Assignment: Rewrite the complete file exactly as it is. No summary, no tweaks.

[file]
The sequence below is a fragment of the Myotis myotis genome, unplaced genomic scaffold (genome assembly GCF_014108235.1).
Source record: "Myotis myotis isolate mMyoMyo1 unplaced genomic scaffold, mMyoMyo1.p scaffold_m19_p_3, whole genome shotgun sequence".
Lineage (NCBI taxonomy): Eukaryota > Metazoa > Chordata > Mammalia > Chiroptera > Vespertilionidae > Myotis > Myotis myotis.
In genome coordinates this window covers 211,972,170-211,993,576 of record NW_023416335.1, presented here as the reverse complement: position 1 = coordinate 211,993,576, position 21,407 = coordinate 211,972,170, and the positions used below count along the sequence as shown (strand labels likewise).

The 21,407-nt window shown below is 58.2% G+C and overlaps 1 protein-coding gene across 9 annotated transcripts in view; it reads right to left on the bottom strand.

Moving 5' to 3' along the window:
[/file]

The sequence below is a fragment of the Myotis myotis genome, unplaced genomic scaffold (genome assembly GCF_014108235.1).
Source record: "Myotis myotis isolate mMyoMyo1 unplaced genomic scaffold, mMyoMyo1.p scaffold_m19_p_3, whole genome shotgun sequence".
Lineage (NCBI taxonomy): Eukaryota > Metazoa > Chordata > Mammalia > Chiroptera > Vespertilionidae > Myotis > Myotis myotis.
In genome coordinates this window covers 211,972,170-211,993,576 of record NW_023416335.1, presented here as the reverse complement: position 1 = coordinate 211,993,576, position 21,407 = coordinate 211,972,170, and the positions used below count along the sequence as shown (strand labels likewise).

The 21,407-nt window shown below is 58.2% G+C and overlaps 1 protein-coding gene across 9 annotated transcripts in view; it reads right to left on the bottom strand.

Moving 5' to 3' along the window: